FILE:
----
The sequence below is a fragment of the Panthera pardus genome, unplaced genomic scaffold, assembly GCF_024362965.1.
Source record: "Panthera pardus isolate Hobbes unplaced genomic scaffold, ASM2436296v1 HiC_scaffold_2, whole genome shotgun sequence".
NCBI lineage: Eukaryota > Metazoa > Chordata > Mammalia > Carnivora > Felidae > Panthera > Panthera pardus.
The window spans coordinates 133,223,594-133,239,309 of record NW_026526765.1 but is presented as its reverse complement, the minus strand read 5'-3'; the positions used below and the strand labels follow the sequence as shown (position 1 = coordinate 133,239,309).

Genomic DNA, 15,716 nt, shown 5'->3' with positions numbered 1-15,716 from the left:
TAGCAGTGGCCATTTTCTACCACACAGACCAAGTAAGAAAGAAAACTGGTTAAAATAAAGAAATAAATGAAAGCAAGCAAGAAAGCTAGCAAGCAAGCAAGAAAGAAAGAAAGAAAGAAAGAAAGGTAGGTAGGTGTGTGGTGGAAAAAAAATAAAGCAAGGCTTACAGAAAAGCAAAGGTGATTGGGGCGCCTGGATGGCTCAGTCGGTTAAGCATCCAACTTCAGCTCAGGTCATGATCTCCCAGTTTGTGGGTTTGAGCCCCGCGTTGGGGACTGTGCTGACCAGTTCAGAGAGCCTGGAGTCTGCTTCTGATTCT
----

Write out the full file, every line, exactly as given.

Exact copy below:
The sequence below is a fragment of the Panthera pardus genome, unplaced genomic scaffold, assembly GCF_024362965.1.
Source record: "Panthera pardus isolate Hobbes unplaced genomic scaffold, ASM2436296v1 HiC_scaffold_2, whole genome shotgun sequence".
NCBI lineage: Eukaryota > Metazoa > Chordata > Mammalia > Carnivora > Felidae > Panthera > Panthera pardus.
The window spans coordinates 133,223,594-133,239,309 of record NW_026526765.1 but is presented as its reverse complement, the minus strand read 5'-3'; the positions used below and the strand labels follow the sequence as shown (position 1 = coordinate 133,239,309).

Genomic DNA, 15,716 nt, shown 5'->3' with positions numbered 1-15,716 from the left:
TAGCAGTGGCCATTTTCTACCACACAGACCAAGTAAGAAAGAAAACTGGTTAAAATAAAGAAATAAATGAAAGCAAGCAAGAAAGCTAGCAAGCAAGCAAGAAAGAAAGAAAGAAAGAAAGAAAGGTAGGTAGGTGTGTGGTGGAAAAAAAATAAAGCAAGGCTTACAGAAAAGCAAAGGTGATTGGGGCGCCTGGATGGCTCAGTCGGTTAAGCATCCAACTTCAGCTCAGGTCATGATCTCCCAGTTTGTGGGTTTGAGCCCCGCGTTGGGGACTGTGCTGACCAGTTCAGAGAGCCTGGAGTCTGCTTCTGATTCT